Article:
Exopolysaccharide production in Rhizobium and its role in invasion

Mol Microbiol. 1990 Sep;4(9):1425-31. doi: 10.1111/j.1365-2958.1990.tb02052.x.

Abstract

A complex interaction between rhizobia and specific legume plants results in the formation of nitrogen-fixing root nodules. The necessity for signal exchange and a chemically based recognition system between the symbiotic partners has been appreciated for some time, but the details are only gradually being elucidated. The two basic nodule ontogenies exhibit different requirements for Rhizobium exopolysaccharides. These surface exopolysaccharide molecules of Rhizobium are synthesized at a membrane complex, which is regulated by both transcriptional and post-translational controls. The acidic exopolysaccharide probably plays both a passive and an active role during the invasion process.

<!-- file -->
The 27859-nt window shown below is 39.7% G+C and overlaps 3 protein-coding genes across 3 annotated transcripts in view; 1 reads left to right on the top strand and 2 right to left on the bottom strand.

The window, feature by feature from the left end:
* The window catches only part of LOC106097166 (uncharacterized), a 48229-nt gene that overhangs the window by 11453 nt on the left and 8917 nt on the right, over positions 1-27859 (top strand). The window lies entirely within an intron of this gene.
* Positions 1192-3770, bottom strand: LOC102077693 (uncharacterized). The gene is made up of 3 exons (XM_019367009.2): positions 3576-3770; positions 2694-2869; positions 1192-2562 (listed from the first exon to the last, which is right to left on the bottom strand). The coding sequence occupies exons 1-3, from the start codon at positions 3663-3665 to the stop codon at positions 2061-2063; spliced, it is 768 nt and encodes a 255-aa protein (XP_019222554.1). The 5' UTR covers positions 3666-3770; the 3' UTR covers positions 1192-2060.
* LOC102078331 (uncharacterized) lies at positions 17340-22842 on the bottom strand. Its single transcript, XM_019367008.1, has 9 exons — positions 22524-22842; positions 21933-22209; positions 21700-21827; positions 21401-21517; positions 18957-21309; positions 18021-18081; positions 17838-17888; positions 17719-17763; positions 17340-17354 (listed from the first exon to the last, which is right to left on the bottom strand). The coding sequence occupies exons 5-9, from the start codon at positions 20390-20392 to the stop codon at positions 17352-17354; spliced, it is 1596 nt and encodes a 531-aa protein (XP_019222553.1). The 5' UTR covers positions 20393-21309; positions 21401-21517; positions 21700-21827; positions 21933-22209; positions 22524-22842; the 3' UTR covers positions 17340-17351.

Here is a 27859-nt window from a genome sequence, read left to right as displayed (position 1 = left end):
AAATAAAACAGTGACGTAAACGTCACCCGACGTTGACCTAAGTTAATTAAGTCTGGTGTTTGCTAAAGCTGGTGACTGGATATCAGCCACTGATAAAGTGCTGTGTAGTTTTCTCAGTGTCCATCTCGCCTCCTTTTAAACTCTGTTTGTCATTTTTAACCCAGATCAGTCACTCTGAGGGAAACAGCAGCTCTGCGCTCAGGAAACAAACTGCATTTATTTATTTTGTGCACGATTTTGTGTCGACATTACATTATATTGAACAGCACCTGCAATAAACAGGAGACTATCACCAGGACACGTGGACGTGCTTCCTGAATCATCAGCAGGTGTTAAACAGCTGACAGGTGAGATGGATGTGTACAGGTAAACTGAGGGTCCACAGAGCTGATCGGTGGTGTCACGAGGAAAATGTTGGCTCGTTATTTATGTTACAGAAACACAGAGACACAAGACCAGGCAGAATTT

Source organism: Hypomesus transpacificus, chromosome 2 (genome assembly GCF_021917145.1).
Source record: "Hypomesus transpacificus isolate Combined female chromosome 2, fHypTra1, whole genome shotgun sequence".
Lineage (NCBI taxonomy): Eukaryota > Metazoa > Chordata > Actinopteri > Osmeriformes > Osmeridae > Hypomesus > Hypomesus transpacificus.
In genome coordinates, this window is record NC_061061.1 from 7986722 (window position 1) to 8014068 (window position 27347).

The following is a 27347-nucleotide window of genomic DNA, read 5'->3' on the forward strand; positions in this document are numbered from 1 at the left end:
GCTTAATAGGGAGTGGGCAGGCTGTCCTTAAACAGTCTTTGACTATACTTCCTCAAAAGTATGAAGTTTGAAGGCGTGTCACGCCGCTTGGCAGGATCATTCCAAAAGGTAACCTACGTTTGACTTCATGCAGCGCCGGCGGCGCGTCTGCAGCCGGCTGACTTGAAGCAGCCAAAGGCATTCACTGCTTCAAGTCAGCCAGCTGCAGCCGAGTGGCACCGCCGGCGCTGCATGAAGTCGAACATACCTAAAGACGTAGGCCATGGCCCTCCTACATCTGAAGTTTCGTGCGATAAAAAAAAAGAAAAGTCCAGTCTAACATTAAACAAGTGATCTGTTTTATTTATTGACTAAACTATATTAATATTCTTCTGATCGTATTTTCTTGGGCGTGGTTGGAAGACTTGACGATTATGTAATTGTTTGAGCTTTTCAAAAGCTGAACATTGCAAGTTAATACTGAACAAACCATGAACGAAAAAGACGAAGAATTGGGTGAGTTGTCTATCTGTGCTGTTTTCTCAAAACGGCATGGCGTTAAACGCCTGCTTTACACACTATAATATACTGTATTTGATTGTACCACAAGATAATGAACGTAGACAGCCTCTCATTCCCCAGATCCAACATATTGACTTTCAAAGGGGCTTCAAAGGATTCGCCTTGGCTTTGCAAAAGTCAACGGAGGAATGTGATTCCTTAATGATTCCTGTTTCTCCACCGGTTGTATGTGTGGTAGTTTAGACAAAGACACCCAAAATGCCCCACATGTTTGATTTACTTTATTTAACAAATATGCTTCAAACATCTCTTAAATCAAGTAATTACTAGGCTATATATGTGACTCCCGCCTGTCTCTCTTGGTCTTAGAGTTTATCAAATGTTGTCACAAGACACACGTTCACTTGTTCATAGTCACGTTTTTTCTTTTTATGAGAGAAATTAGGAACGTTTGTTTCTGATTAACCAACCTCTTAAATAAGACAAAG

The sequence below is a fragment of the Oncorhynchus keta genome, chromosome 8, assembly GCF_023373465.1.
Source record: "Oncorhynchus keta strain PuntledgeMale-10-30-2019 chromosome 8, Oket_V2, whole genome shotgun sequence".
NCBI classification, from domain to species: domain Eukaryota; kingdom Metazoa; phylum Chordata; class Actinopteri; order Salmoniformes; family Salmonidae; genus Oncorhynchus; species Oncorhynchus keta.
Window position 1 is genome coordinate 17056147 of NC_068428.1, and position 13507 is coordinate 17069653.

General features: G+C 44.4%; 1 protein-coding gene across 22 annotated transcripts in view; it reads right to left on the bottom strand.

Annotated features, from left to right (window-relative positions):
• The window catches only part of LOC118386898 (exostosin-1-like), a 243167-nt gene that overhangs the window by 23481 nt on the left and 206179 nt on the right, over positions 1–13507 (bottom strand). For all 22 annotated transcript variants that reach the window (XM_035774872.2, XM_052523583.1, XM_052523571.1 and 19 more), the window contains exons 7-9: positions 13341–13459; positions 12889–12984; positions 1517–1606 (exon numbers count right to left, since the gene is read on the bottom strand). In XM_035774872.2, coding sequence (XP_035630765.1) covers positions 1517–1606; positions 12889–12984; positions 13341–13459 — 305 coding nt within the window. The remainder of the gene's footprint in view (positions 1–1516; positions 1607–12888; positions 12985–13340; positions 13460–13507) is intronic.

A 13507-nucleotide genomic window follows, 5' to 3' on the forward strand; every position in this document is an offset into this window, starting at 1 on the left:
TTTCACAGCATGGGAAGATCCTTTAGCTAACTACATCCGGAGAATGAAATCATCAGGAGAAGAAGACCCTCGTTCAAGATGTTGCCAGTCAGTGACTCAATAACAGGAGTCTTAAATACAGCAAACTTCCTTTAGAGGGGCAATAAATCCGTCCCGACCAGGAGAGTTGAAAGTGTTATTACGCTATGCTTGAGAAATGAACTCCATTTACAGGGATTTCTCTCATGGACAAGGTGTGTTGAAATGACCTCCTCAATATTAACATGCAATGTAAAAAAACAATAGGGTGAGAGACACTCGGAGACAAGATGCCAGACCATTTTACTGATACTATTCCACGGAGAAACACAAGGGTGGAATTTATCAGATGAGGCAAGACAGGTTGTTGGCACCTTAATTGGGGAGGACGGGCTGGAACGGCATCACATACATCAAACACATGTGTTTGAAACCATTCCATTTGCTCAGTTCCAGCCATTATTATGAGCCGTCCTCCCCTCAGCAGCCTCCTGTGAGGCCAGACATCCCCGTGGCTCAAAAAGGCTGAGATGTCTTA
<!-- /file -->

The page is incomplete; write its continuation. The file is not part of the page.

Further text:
Publication types

  • Review

MeSH terms

  • Carbohydrate Sequence
  • Molecular Sequence Data
  • Nitrogen Fixation
  • Plants / microbiology
  • Polysaccharides, Bacterial / biosynthesis*
  • Protein Biosynthesis
  • Rhizobium / genetics
  • Rhizobium / metabolism*
  • Signal Transduction
  • Transcription, Genetic

Substances

  • Polysaccharides, Bacterial